Peggy Watt is chairwoman of the Department of Journalism at Western Washington University and a board member of the Washington Coalition for Open Government (http://www.washingtoncog.org)
We Washingtonians don't tend to think of our home as a sunshine state. But in fact the residents of this state enjoy a particular sunshine all year, when we push open the doors to a meeting of politicians, or shine a light on a government record written by a bureaucrat.
State law recognizes exemptions to that sunshine for privacy and other reasons. But the assumed forecast is supposed to be sunshine, under state law and long-standing practice. And it is the job of Washingtonians to keep an eye on our weather. As Thomas Jefferson observed, "If we are to guard against ignorance and remain free, it is the responsibility of every American to be informed."
For more than 200 years, Americans have guarded our freedom by keeping the work of our elected and appointed officials in the sunlight.
Storms occasionally occur, of course. For example, Gov. Christine Gregoire will soon defend before the state Supreme Court her claim of "executive privilege" to deny requests for public records about criminal pardons, medical marijuana, and the Alaskan Way viaduct, among other topics.
Roots in Watergate era
Both sides of that argument have roots in the Watergate era; then-President Richard Nixon claimed executive privilege to withhold records from the American public, while about the same time Washington state voters passed Initiative 276, which led to the Public Disclosure Act.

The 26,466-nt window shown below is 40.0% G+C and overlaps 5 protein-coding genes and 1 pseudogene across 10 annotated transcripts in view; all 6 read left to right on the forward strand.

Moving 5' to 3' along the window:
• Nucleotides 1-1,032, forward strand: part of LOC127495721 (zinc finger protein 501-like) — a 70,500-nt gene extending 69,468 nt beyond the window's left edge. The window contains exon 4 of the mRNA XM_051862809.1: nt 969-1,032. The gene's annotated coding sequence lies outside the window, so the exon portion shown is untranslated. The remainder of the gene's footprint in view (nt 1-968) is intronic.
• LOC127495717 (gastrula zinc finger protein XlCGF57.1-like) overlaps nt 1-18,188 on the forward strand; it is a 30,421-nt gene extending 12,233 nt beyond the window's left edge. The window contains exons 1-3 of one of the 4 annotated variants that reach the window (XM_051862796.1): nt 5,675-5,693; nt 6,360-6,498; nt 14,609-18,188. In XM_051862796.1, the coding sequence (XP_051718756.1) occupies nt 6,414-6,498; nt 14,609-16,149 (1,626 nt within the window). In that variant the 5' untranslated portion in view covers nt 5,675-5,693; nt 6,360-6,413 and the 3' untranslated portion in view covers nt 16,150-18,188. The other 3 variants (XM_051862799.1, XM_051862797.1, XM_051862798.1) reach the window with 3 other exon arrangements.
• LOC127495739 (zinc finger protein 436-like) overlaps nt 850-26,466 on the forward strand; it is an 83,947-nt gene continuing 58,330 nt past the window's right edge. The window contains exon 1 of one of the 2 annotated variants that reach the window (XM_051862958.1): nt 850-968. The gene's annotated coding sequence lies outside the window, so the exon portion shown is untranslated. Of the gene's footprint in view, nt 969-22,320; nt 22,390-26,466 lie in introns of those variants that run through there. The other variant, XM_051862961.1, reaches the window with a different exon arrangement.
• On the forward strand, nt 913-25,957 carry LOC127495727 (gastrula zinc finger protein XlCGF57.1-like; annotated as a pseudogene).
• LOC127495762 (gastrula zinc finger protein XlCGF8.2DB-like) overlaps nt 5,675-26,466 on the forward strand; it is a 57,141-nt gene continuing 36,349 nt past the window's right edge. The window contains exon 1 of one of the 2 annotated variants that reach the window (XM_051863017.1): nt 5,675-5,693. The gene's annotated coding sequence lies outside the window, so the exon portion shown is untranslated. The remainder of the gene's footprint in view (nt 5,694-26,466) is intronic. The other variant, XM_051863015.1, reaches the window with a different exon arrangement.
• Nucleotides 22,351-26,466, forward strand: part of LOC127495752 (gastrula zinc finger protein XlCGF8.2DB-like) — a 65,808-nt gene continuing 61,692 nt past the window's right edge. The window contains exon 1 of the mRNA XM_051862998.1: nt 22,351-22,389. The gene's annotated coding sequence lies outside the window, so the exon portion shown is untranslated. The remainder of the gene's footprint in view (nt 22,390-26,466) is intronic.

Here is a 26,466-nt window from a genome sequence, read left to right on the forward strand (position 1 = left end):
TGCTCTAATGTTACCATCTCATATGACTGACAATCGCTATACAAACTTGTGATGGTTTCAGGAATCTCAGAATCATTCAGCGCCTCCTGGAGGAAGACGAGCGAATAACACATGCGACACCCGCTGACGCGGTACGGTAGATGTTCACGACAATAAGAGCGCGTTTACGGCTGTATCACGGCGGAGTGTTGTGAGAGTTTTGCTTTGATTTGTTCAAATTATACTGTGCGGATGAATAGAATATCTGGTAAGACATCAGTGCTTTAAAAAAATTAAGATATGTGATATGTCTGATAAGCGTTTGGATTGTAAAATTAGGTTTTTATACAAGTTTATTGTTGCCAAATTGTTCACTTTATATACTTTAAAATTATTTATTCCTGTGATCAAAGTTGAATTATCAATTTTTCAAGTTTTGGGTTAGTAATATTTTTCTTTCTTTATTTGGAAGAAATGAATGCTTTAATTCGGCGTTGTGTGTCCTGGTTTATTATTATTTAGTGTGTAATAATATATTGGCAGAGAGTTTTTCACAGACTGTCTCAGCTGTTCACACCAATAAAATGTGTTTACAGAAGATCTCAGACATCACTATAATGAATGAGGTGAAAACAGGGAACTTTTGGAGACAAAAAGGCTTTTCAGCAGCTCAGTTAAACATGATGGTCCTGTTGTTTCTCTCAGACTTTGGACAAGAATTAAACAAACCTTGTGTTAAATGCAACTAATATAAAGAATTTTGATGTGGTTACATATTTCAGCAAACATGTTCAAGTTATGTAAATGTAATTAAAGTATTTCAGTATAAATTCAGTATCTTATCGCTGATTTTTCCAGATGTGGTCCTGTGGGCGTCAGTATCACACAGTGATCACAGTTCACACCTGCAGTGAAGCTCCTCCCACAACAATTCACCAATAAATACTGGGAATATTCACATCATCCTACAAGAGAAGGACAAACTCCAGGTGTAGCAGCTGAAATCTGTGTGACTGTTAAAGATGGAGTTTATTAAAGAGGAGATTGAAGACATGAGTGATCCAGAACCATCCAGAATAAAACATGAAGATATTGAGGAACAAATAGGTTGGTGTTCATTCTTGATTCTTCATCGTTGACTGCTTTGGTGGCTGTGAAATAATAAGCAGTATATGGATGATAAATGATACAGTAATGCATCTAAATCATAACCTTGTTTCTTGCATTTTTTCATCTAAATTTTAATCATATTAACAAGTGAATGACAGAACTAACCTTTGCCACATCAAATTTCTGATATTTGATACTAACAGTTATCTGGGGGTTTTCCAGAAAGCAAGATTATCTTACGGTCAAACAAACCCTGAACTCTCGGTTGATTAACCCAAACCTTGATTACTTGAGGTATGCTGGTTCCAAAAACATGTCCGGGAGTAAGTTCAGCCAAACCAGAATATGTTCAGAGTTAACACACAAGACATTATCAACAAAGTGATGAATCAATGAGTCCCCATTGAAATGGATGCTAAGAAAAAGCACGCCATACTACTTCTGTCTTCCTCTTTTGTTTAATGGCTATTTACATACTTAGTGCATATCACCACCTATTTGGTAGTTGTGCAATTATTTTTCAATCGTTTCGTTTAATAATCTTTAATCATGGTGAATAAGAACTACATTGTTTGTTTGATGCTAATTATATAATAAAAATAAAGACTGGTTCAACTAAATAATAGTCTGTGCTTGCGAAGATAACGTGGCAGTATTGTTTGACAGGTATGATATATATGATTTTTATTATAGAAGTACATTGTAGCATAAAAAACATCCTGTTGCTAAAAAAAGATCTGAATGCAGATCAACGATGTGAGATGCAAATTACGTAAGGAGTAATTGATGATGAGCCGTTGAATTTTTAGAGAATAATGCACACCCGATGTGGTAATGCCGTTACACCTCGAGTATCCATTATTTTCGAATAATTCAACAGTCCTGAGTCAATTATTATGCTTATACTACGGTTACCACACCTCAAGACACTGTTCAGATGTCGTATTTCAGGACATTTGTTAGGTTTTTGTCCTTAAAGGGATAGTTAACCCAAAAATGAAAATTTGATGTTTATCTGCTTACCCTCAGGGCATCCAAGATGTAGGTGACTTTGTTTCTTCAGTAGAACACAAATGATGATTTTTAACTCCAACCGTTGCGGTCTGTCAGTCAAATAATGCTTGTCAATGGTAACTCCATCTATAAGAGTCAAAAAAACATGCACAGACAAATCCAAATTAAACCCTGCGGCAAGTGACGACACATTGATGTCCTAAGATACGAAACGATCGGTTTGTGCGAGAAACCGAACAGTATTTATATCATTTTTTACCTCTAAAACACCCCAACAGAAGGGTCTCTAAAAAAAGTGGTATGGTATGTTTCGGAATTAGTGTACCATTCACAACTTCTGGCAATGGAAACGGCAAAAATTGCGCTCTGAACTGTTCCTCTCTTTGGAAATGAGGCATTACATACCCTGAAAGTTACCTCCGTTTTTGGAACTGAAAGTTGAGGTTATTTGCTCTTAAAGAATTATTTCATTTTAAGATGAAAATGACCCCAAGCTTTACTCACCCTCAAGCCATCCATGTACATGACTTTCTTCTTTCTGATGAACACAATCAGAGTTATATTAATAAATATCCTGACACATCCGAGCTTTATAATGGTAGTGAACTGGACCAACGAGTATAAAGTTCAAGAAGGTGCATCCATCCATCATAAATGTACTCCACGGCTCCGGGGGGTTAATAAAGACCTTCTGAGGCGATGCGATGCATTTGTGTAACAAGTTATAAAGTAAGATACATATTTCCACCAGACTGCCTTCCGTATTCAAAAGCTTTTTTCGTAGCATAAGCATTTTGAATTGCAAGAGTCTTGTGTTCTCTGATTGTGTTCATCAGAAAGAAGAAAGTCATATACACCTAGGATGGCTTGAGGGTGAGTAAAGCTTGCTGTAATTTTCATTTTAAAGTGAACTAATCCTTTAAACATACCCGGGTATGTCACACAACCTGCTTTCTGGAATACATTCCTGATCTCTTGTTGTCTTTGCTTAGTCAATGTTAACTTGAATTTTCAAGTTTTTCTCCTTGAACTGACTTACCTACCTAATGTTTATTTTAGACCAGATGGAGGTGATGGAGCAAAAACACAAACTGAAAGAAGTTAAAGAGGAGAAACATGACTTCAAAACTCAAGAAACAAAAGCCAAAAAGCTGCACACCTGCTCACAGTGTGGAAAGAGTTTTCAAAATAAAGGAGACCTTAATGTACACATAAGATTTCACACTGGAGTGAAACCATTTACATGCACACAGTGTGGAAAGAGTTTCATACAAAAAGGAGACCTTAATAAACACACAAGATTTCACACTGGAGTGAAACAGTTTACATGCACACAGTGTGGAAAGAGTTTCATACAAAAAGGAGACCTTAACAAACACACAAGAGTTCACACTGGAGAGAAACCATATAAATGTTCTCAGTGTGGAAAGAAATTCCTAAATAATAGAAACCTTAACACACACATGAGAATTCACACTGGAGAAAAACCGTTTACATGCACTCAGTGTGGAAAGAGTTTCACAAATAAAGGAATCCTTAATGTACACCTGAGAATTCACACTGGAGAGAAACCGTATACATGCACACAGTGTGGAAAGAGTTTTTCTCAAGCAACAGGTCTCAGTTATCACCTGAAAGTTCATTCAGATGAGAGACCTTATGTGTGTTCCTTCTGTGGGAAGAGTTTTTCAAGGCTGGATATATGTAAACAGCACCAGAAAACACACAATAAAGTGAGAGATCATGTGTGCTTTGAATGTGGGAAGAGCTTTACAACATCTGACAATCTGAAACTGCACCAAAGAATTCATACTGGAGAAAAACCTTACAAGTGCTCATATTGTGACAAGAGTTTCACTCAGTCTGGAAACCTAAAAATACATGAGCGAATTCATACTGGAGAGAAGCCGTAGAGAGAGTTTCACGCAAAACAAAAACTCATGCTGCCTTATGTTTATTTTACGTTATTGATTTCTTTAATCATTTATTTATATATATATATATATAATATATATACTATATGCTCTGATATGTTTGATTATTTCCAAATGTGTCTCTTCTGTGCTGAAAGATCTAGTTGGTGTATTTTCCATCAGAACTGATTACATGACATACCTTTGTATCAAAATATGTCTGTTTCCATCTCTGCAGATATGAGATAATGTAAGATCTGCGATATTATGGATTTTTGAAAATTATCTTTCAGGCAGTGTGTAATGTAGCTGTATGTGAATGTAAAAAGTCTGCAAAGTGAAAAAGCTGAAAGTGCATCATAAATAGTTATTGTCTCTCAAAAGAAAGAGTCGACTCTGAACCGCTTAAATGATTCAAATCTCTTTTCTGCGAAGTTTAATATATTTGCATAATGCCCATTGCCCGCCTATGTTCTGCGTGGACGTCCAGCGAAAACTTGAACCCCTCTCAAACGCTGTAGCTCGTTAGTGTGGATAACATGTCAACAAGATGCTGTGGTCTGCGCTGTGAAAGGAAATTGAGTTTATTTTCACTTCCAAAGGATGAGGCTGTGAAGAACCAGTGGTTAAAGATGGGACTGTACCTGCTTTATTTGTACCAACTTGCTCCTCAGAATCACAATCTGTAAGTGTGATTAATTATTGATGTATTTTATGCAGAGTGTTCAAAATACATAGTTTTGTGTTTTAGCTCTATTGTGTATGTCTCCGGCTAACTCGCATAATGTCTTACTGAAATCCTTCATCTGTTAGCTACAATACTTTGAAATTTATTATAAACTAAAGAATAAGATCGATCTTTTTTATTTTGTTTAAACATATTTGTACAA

Even when that dispute goes to court, Washington's sunshine laws will guide the discussion: "Justice in all cases shall be administered openly, and without unnecessary delay," under the Washington state Constitution. Our courtrooms should be open.
But disclosure laws are more difficult to exercise if you don't know how or when to flip the light switch.
A few days from now, Vancouver-area residents can take part in a free public forum about open government. The two-hour program begins at 6:30 p.m. Wednesday, June 20, in the Columbia room of the Vancouver Community Library, 901 C St.
Scheduled panelists are:
• Martha Martin, Ph.D., Concerned Citizens in Action of Camas/Washougal and a member of the East County Fire and Rescue Board of Commissioners.
• Toby Nixon, Kirkland city councilmember and president of the Washington Coalition for Open Government.
• Tim Ford, assistant attorney general.
• Jerry Handfield, state archivist.
• Brad Andersen, attorney with Schwabe, Williamson and Wyatt, as moderator.
The forum is open to the public, and audience participation is encouraged.
Co-sponsors are the League of Women Voters of Clark County, Concerned Citizens in Action of Camas/Washougal, the law firm of Schwabe, Williamson & Wyatt, and the Washington Coalition for Open Government, a nonpartisan organization of advocates of sunshine in Washington.
Our efforts to remain informed can be, well, enlightening. As former Supreme Court Justice Louis D. Brandeis noted, "Sunlight is said to be the best of disinfectants." It's summer; the sun is shining in Washington.